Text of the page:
2015 GSA Annual Meeting in Baltimore, Maryland, USA (1-4 November 2015)

Paper No. 19-14
Presentation Time: 11:15 AM

RESPONSE OF SHALLOW-WATER CARBONATES AND REEF SYSTEMS TO THE TOARCIAN OCEAN ANOXIC EVENT (183 MA) ON THE DINARIC CARBONATE PLATFORM (SLOVENIA)


MARTINDALE, Rowan C., Jackson School of Geosciences, University of Texas at Austin, 1 University Station C1100, Austin, TX 78712 and KO҆IR, Adrijan, Research Center of the Slovenian Academy of Arts and Sciences, Ivan Rakovec Institute of Palaeontology, Novi trg 2,, Ljubljana, SI-1000, Slovenia, martindale@jsg.utexas.edu

With rising concerns regarding the persistence of coral reefs through the 21stcentury, there is a crucial need to understand how these ecosystems will respond to future environmental deterioration (e.g. ocean warming, acidification, and decreased oxygenation). Several ancient events, such as the end-Permian and end-Triassic carbon cycle perturbations, have been identified as good analogues for modern ecological changes, however, most of these correspond to catastrophic extinctions and complete ecosystem reordering. By studying carbon cycle perturbations that caused more minor ecosystem collapse, such as the Toarcian Ocean Anoxic Event (T-OAE), the key physiological, ecological, and environmental features that correlate with species and community survival can be assessed.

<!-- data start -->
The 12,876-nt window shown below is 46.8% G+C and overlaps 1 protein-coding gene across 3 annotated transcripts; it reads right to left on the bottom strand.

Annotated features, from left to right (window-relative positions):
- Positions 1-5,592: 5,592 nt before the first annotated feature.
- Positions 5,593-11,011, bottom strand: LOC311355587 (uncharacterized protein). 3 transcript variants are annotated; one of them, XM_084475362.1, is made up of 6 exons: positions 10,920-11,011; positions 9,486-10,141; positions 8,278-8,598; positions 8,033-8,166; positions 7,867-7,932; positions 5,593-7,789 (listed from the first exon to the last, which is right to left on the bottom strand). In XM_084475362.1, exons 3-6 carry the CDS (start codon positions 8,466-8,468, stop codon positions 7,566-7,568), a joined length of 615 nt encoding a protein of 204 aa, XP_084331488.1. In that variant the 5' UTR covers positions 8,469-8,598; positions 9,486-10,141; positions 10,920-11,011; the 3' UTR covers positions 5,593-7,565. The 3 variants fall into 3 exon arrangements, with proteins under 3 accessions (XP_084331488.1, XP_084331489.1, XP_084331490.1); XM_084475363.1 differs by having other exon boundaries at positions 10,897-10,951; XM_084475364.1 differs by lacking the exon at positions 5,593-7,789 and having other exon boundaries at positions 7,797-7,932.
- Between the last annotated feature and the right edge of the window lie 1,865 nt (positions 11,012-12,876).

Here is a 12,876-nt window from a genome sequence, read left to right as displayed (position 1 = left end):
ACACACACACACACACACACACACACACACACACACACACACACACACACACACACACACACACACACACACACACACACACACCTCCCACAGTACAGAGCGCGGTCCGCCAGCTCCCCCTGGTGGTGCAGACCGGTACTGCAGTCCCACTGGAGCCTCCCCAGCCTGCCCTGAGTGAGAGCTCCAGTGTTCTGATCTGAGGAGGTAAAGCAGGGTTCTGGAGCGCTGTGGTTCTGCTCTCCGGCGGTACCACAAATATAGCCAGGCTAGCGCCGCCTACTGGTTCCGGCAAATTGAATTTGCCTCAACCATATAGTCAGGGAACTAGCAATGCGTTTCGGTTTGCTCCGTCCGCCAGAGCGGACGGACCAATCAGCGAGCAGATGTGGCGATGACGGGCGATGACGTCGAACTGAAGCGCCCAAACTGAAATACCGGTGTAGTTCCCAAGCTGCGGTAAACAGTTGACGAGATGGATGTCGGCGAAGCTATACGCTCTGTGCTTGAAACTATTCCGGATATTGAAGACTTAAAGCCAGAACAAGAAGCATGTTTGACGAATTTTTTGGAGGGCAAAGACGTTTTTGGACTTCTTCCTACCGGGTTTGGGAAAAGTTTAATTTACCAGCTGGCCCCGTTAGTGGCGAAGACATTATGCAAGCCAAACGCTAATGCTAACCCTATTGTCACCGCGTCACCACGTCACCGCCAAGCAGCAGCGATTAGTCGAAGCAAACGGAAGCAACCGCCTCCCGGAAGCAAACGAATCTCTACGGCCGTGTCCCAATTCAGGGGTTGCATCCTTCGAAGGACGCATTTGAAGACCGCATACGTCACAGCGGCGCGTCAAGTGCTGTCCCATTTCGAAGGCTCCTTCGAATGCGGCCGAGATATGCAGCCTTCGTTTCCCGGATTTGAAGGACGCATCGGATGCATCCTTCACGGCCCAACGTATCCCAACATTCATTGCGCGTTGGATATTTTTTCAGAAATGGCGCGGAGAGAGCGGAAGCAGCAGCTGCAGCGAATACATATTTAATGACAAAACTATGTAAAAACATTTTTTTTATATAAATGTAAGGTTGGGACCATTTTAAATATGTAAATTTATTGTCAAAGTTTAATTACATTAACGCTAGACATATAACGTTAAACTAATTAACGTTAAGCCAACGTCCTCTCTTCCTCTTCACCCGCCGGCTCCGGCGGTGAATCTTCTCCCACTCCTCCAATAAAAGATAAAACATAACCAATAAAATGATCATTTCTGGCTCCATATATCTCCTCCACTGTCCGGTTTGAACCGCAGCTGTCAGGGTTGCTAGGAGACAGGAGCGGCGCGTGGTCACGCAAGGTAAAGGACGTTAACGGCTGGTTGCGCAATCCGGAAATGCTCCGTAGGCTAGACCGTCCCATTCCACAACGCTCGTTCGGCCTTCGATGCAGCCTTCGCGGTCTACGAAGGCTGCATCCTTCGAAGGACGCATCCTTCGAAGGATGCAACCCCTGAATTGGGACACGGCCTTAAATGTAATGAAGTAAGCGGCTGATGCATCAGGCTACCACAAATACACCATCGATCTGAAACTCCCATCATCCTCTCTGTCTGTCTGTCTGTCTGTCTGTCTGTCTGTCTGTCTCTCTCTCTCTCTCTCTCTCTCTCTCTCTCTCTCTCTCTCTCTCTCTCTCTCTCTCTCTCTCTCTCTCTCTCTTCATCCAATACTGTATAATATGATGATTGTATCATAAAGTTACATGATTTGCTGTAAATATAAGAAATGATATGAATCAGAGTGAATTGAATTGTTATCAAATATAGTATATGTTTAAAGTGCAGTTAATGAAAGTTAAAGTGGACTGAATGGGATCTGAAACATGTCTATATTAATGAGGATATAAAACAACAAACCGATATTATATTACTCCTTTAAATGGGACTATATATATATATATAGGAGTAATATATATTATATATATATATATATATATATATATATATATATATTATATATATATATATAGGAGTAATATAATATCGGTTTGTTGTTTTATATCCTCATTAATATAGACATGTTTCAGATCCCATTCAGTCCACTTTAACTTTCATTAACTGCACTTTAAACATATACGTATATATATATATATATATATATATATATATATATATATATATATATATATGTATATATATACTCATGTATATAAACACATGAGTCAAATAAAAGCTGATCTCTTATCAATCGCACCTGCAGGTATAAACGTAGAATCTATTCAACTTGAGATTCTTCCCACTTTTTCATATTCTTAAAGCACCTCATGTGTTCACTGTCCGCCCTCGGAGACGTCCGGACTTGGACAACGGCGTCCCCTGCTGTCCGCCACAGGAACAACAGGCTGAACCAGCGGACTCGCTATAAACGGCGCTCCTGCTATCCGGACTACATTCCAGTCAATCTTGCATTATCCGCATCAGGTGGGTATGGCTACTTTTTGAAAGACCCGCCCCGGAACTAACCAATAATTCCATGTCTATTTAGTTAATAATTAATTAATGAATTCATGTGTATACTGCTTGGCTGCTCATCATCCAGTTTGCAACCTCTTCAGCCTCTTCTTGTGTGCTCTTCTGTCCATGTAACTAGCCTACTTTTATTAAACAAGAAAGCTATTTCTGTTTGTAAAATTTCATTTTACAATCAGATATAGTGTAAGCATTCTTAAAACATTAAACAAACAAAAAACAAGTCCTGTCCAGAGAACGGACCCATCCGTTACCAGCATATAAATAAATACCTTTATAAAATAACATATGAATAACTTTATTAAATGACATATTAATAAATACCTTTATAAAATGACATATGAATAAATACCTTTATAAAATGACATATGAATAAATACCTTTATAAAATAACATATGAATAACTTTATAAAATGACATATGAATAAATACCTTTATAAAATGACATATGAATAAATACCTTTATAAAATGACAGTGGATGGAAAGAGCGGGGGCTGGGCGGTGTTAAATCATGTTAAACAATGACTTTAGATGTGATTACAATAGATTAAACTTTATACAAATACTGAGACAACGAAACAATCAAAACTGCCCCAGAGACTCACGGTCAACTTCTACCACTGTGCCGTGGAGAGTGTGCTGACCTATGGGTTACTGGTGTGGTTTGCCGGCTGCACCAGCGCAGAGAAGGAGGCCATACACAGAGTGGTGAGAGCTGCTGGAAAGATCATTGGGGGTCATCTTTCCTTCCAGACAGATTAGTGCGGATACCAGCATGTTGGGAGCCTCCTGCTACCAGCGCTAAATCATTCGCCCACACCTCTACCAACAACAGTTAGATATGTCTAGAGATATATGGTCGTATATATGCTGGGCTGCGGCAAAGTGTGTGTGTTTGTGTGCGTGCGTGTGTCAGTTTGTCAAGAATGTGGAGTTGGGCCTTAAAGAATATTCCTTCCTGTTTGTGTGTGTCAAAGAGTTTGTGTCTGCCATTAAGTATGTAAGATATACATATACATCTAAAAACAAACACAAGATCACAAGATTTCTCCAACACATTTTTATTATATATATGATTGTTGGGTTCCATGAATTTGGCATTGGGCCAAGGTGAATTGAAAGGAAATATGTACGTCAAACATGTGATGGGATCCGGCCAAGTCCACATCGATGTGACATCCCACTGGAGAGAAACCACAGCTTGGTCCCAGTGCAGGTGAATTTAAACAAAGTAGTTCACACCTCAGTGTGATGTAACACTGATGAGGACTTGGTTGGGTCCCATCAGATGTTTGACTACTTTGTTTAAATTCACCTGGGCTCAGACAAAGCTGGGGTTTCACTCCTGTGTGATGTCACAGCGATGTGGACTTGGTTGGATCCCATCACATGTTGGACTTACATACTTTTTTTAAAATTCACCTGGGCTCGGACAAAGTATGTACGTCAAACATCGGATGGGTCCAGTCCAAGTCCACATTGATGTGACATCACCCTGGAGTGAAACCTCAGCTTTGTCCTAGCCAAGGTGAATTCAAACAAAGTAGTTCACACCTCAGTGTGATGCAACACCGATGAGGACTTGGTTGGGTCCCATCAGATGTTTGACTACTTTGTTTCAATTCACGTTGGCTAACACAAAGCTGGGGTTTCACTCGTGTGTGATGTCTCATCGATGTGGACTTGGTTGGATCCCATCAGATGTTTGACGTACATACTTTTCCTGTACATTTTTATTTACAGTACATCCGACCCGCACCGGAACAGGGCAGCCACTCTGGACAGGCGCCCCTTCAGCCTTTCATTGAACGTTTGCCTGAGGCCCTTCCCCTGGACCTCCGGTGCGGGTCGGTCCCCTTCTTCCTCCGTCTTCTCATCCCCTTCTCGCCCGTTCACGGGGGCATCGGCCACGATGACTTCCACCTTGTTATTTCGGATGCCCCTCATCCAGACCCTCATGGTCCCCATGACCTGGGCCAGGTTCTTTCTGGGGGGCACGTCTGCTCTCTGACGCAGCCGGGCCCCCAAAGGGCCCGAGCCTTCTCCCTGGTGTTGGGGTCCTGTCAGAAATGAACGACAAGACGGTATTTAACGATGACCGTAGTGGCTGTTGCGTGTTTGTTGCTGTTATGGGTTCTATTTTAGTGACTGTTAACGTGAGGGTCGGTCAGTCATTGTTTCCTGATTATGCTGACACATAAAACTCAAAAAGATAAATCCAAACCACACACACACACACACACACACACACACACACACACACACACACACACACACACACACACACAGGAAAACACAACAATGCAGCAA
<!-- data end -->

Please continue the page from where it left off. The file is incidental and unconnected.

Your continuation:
The Dinaric Carbonate Platform, which extends from northeastern Italy to northwestern Albania, is one of the few platforms in Europe that captures an almost continuous shallow-water record of Pliensbachian and Toarcian strata. Specifically, this comparatively poorly studied platform captures the T-OAE in shallow-water carbonates. One such outcrop on the Trnovski Gozd karst plateau in western Slovenia contains both Pleinsbachian lithiotid (bivalve) biostromes and coral bioherms (i.e. coral reefs). The occurrence of both lithiotid and coral buildups in one section is extremely rare and provides the opportunity to study the response of both communities, as well as the carbonate system as a whole, to the T-OAE. This research focuses on the lithology and chemostratigraphy from this locality, particularly identifying the T-OAE horizon more precisely. Additionally, microfacies analyses and paleontological analyses of the reefs and level-bottom communities themselves will be presented. These data will establish the paleoenvironmental conditions that favored reef growth in the Pliensbachian, as well as what conditions changed at the stage boundary and T-OAE to cause the collapse of the shallow-water carbonates and reef systems.